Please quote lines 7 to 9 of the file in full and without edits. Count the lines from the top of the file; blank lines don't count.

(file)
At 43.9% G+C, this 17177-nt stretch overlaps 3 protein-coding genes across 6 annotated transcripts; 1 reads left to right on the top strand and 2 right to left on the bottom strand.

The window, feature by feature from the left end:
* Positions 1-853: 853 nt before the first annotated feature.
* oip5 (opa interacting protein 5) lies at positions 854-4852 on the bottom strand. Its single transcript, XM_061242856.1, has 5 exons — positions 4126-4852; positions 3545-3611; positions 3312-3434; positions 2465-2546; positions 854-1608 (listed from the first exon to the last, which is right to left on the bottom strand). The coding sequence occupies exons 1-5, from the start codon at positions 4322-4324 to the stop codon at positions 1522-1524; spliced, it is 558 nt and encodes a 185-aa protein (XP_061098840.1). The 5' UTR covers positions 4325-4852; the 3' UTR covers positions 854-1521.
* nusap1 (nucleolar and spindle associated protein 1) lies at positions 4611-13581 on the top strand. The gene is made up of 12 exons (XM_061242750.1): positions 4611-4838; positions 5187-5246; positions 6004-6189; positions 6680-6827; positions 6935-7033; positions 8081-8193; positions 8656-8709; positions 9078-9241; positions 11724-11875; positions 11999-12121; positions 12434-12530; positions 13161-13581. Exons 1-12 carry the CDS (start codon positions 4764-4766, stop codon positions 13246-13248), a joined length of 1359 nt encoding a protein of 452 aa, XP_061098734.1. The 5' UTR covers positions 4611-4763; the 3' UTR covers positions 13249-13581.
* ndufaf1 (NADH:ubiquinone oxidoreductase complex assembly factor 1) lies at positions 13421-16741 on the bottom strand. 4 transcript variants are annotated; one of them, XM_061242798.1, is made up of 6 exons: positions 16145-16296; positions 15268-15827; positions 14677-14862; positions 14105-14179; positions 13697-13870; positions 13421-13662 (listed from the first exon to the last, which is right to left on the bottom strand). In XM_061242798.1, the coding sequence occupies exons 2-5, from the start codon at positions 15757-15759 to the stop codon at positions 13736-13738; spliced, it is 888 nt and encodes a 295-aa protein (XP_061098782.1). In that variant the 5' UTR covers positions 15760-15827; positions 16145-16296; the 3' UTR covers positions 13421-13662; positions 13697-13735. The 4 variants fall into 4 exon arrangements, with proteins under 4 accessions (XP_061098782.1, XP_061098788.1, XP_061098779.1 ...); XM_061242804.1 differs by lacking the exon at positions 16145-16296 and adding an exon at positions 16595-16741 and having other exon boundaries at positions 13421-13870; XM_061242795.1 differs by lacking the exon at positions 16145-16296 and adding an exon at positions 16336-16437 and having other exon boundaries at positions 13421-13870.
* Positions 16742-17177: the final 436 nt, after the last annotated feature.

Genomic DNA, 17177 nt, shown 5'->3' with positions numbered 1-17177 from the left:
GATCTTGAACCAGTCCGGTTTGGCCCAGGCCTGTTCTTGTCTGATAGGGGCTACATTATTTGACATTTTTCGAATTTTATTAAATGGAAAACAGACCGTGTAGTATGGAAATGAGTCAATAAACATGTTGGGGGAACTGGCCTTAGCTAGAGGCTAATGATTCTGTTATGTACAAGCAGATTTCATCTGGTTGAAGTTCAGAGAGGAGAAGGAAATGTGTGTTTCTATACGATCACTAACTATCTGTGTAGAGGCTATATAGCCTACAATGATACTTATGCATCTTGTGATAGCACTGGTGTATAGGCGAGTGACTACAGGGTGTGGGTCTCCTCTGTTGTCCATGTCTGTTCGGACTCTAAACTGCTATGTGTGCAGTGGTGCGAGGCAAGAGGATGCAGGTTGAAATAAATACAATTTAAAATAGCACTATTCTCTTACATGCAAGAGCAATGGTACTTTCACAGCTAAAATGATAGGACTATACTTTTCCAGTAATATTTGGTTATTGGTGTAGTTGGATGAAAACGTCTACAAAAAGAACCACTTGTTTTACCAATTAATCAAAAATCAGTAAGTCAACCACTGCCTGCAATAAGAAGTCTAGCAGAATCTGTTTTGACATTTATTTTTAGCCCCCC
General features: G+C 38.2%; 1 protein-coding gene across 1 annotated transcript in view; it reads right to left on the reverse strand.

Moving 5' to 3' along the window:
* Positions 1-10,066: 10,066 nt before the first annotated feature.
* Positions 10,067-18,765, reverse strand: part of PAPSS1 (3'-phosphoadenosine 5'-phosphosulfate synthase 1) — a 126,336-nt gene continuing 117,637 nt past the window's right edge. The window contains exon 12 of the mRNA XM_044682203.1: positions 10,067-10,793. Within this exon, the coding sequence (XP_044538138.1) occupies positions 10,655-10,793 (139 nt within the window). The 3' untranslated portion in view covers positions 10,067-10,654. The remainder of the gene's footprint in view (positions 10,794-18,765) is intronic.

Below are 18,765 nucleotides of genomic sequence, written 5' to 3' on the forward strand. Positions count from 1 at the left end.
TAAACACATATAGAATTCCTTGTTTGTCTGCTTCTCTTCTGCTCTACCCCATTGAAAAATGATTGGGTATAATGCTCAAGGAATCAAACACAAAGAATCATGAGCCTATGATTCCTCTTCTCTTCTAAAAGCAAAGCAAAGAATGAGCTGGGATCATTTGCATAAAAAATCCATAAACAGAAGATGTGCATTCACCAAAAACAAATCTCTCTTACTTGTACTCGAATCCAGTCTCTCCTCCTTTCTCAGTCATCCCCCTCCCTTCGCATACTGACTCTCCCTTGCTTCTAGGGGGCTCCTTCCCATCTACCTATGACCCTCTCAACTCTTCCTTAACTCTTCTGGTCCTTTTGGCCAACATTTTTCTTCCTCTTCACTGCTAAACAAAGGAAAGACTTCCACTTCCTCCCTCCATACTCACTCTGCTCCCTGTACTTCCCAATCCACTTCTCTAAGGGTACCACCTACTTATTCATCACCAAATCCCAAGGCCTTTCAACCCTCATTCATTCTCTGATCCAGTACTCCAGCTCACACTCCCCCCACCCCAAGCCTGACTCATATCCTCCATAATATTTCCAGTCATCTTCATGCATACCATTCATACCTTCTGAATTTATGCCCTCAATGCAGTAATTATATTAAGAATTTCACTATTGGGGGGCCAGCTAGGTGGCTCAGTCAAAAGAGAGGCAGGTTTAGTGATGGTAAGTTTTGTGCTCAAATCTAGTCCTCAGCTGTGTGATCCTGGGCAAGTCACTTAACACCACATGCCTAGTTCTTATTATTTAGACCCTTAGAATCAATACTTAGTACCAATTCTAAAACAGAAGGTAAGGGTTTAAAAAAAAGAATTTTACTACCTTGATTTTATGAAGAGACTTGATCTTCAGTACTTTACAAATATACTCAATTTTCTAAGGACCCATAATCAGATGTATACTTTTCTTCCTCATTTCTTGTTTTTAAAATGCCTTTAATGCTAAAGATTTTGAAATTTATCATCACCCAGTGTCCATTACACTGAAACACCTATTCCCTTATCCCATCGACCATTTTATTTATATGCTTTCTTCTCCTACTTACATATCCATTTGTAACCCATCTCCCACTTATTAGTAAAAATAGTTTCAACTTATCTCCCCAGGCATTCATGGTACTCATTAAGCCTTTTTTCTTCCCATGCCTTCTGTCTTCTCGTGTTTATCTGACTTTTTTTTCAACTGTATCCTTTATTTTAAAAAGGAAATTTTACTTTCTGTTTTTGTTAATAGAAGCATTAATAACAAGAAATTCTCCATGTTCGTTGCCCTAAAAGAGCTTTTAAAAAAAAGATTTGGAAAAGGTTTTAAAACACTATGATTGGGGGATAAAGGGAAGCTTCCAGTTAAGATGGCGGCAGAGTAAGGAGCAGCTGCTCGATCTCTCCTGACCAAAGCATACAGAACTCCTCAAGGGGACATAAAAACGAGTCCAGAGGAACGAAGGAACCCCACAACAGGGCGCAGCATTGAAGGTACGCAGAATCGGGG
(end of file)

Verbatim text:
* Positions 16742-17177: the final 436 nt, after the last annotated feature.

Genomic DNA, 17177 nt, shown 5'->3' with positions numbered 1-17177 from the left:
GATCTTGAACCAGTCCGGTTTGGCCCAGGCCTGTTCTTGTCTGATAGGGGCTACATTATTTGACATTTTTCGAATTTTATTAAATGGAAAACAGACCGTGTAGTATGGAAATGAGTCAATAAACATGTTGGGGGAACTGGCCTTAGCTAGAGGCTAATGATTCTGTTATGTACAAGCAGATTTCATCTGGTTGAAGTTCAGAGAGGAGAAGGAAATGTGTGTTTCTATACGATCACTAACTATCTGTGTAGAGGCTATATAGCCTACAATGATACTTATGCATCTTGTGATAGCACTGGTGTATAGGCGAGTGACTACAGGGTGTGGGTCTCCTCTGTTGTCCATGTCTGTTCGGACTCTAAACTGCTATGTGTGCAGTGGTGCGAGGCAAGAGGATGCAGGTTGAAATAAATACAATTTAAAATAGCACTATTCTCTTACATGCAAGAGCAATGGTACTTTCACAGCTAAAATGATAGGACTATACTTTTCCAGTAATATTTGGTTATTGGTGTAGTTGGATGAAAACGTCTACAAAAAGAACCACTTGTTTTACCAATTAATCAAAAATCAGTAAGTCAACCACTGCCTGCAATAAGAAGTCTAGCAGAATCTGTTTTGACATTTATTTTTAGCCCCCC